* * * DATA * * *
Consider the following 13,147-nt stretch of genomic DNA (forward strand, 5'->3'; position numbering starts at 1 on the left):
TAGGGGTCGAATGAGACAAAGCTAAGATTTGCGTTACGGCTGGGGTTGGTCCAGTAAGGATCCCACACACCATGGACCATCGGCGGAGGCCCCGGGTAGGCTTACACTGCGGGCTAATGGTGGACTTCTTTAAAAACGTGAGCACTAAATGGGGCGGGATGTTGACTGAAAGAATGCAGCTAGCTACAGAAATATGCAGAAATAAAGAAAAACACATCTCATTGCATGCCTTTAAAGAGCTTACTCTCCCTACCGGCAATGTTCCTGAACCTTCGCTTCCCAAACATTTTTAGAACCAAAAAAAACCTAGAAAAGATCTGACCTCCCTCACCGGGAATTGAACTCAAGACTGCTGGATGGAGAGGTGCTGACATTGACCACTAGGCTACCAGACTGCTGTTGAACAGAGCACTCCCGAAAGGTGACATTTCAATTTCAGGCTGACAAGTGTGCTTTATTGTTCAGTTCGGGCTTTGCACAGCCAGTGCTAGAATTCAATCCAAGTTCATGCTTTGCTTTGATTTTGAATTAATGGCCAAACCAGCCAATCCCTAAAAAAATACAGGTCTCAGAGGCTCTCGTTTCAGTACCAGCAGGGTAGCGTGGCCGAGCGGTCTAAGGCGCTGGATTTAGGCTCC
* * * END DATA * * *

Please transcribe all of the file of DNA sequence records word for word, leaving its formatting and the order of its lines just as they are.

Consider the following 13,147-nt stretch of genomic DNA (forward strand, 5'->3'; position numbering starts at 1 on the left):
TAGGGGTCGAATGAGACAAAGCTAAGATTTGCGTTACGGCTGGGGTTGGTCCAGTAAGGATCCCACACACCATGGACCATCGGCGGAGGCCCCGGGTAGGCTTACACTGCGGGCTAATGGTGGACTTCTTTAAAAACGTGAGCACTAAATGGGGCGGGATGTTGACTGAAAGAATGCAGCTAGCTACAGAAATATGCAGAAATAAAGAAAAACACATCTCATTGCATGCCTTTAAAGAGCTTACTCTCCCTACCGGCAATGTTCCTGAACCTTCGCTTCCCAAACATTTTTAGAACCAAAAAAAACCTAGAAAAGATCTGACCTCCCTCACCGGGAATTGAACTCAAGACTGCTGGATGGAGAGGTGCTGACATTGACCACTAGGCTACCAGACTGCTGTTGAACAGAGCACTCCCGAAAGGTGACATTTCAATTTCAGGCTGACAAGTGTGCTTTATTGTTCAGTTCGGGCTTTGCACAGCCAGTGCTAGAATTCAATCCAAGTTCATGCTTTGCTTTGATTTTGAATTAATGGCCAAACCAGCCAATCCCTAAAAAAATACAGGTCTCAGAGGCTCTCGTTTCAGTACCAGCAGGGTAGCGTGGCCGAGCGGTCTAAGGCGCTGGATTTAGGCTCC